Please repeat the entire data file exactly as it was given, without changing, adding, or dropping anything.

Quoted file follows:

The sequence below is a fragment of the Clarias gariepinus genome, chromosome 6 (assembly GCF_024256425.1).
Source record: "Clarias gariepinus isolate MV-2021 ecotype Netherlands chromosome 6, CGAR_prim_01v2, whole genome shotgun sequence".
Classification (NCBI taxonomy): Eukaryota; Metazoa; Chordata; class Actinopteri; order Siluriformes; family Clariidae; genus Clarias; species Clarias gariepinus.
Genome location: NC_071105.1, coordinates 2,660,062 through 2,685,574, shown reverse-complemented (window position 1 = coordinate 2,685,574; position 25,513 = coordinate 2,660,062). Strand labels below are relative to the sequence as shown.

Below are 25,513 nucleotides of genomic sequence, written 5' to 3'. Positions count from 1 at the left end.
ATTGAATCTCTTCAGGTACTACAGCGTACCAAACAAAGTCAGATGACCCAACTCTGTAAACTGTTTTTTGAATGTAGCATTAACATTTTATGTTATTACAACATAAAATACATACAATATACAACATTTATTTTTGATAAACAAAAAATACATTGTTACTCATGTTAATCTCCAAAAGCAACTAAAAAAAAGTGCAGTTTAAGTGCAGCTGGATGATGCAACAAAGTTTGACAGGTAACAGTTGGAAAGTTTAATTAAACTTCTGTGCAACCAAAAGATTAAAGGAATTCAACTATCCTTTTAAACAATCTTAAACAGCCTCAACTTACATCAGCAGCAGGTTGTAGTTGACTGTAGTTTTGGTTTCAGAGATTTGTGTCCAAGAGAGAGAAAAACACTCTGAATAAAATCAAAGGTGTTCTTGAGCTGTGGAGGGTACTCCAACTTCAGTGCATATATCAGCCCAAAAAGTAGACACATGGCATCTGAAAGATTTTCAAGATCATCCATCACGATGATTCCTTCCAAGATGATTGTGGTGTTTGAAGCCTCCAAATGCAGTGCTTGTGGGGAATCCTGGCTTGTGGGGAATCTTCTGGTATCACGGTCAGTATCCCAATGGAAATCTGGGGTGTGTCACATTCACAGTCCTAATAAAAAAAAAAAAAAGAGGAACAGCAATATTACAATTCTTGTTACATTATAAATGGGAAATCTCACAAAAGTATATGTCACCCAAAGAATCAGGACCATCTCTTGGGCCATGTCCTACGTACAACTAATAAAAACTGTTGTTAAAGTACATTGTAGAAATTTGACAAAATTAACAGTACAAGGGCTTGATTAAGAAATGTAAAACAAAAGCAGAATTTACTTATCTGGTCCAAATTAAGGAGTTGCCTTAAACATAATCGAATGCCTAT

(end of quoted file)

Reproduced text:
The sequence below is a fragment of the Clarias gariepinus genome, chromosome 6 (assembly GCF_024256425.1).
Source record: "Clarias gariepinus isolate MV-2021 ecotype Netherlands chromosome 6, CGAR_prim_01v2, whole genome shotgun sequence".
Classification (NCBI taxonomy): Eukaryota; Metazoa; Chordata; class Actinopteri; order Siluriformes; family Clariidae; genus Clarias; species Clarias gariepinus.
Genome location: NC_071105.1, coordinates 2,660,062 through 2,685,574, shown reverse-complemented (window position 1 = coordinate 2,685,574; position 25,513 = coordinate 2,660,062). Strand labels below are relative to the sequence as shown.

Below are 25,513 nucleotides of genomic sequence, written 5' to 3'. Positions count from 1 at the left end.
ATTGAATCTCTTCAGGTACTACAGCGTACCAAACAAAGTCAGATGACCCAACTCTGTAAACTGTTTTTTGAATGTAGCATTAACATTTTATGTTATTACAACATAAAATACATACAATATACAACATTTATTTTTGATAAACAAAAAATACATTGTTACTCATGTTAATCTCCAAAAGCAACTAAAAAAAAGTGCAGTTTAAGTGCAGCTGGATGATGCAACAAAGTTTGACAGGTAACAGTTGGAAAGTTTAATTAAACTTCTGTGCAACCAAAAGATTAAAGGAATTCAACTATCCTTTTAAACAATCTTAAACAGCCTCAACTTACATCAGCAGCAGGTTGTAGTTGACTGTAGTTTTGGTTTCAGAGATTTGTGTCCAAGAGAGAGAAAAACACTCTGAATAAAATCAAAGGTGTTCTTGAGCTGTGGAGGGTACTCCAACTTCAGTGCATATATCAGCCCAAAAAGTAGACACATGGCATCTGAAAGATTTTCAAGATCATCCATCACGATGATTCCTTCCAAGATGATTGTGGTGTTTGAAGCCTCCAAATGCAGTGCTTGTGGGGAATCCTGGCTTGTGGGGAATCTTCTGGTATCACGGTCAGTATCCCAATGGAAATCTGGGGTGTGTCACATTCACAGTCCTAATAAAAAAAAAAAAAAGAGGAACAGCAATATTACAATTCTTGTTACATTATAAATGGGAAATCTCACAAAAGTATATGTCACCCAAAGAATCAGGACCATCTCTTGGGCCATGTCCTACGTACAACTAATAAAAACTGTTGTTAAAGTACATTGTAGAAATTTGACAAAATTAACAGTACAAGGGCTTGATTAAGAAATGTAAAACAAAAGCAGAATTTACTTATCTGGTCCAAATTAAGGAGTTGCCTTAAACATAATCGAATGCCTAT